Since a small contingent of Marines landed in the northern port town of Darwin last month, the U.S. has shown greater interest in using Australian military facilities as part of a larger effort to refocus its military capabilities in Southeast Asia and the western Pacific.
"We have no better ally or friend in the world than Australia, and we have no area in the world which is as important or dynamic over the next 50 years as the Asia Pacific," says Jeffrey Bleich, the U.S. ambassador to Australia.
The Shaolin Warriors, from Shaolin Monastery in central China, put on a demonstration of traditional kung fu fighting techniques, with some crowd-pleasing stunts thrown in. They had never performed with a circus before this year.
For almost 20 years, the UniverSoul Circus has been pitching its tent in urban plazas across the country. The circus was founded by a Baltimore native as a showcase for black talent, one that he hoped would inspire black audiences.
In more recent times, the circus has evolved into an eclectic mix of acts from around the world. Now, it's pushing to diversify its audience, with a show called "Us."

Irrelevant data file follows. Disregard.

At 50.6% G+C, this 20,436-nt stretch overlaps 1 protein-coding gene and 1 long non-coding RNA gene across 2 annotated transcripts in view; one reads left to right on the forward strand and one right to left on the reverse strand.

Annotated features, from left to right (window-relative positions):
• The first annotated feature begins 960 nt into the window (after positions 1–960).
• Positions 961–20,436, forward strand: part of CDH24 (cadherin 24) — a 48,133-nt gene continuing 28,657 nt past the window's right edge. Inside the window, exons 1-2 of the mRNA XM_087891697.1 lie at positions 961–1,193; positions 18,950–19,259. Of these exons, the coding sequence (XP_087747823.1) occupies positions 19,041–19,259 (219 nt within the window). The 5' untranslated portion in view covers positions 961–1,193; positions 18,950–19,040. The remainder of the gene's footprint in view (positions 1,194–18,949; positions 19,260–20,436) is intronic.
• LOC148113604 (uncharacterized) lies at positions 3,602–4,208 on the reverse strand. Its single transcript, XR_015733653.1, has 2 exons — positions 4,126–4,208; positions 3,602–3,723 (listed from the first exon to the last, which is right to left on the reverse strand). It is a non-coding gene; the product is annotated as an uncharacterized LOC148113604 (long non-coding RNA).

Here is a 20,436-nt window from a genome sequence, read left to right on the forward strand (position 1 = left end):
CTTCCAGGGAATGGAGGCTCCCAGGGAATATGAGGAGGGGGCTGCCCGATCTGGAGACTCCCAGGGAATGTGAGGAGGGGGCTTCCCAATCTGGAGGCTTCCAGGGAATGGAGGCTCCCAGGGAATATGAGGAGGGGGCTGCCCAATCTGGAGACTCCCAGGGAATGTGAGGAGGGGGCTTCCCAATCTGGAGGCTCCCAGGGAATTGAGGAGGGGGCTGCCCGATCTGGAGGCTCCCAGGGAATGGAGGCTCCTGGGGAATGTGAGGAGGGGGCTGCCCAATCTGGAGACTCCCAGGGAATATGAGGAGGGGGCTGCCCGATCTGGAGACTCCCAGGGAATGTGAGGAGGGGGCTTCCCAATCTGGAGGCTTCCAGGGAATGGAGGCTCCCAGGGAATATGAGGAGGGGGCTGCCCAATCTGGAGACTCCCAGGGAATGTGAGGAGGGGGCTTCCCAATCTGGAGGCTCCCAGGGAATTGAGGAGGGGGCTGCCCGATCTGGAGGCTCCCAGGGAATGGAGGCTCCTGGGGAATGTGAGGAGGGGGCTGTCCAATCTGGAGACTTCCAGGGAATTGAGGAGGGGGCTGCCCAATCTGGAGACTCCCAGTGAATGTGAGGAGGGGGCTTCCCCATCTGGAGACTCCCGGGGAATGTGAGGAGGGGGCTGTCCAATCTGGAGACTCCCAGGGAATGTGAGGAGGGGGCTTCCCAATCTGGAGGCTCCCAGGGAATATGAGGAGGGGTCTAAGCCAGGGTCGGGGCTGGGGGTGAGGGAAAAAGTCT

Strength, Precision And Crowd-Pleasing Nerve
In the beginning, all of the talent was black. They came from Africa, the Caribbean and the U.S.
Looking to get more popular on Facebook? Alex Melen will sell you 1,000 "likes" for about $75.
Melen runs an Internet marketing company. About six months ago, companies he worked with started coming to him more and more with a simple problem: They had created pages on Facebook, but nobody had clicked the "like" button.
"You would go there, and there would be two likes," Melen says. "And one of them would be the owner. And people right away lost interest in the brand."
Bloomberg took out its pencil, paper and calculator and came up with this number: $67 million.
That's how much the news service estimates Facebook co-founder Eduardo Saverin could save in federal income taxes after having renounced his United States citizenship in advance of social media company's public debut.
We here at The Salt usually ignore food festivals and those "Celebrate Whatever We're Eating Now" Days. They're a bit precious, no? But this one was too good to pass up: Today is the day the French celebrate the Feast of St. Honoré, the patron saint of bakers and pastry chefs.
And since the French hold their corner bakery right up there with the Catholic Church, the celebration is not complete without a big bite of the complicated confection named for the saint in question. More on the cake a little later.
Quite a few of the 225 people who live in Dish, Texas, think the nation's natural gas boom is making them sick.
They blame the chemicals used in gas production for health problems ranging from nosebleeds to cancer.
And the mayor of Dish, Bill Sciscoe, has a message for people who live in places where gas drilling is about to start: "Run. Run as fast as you can. Grab up your family and your belongings, and get out."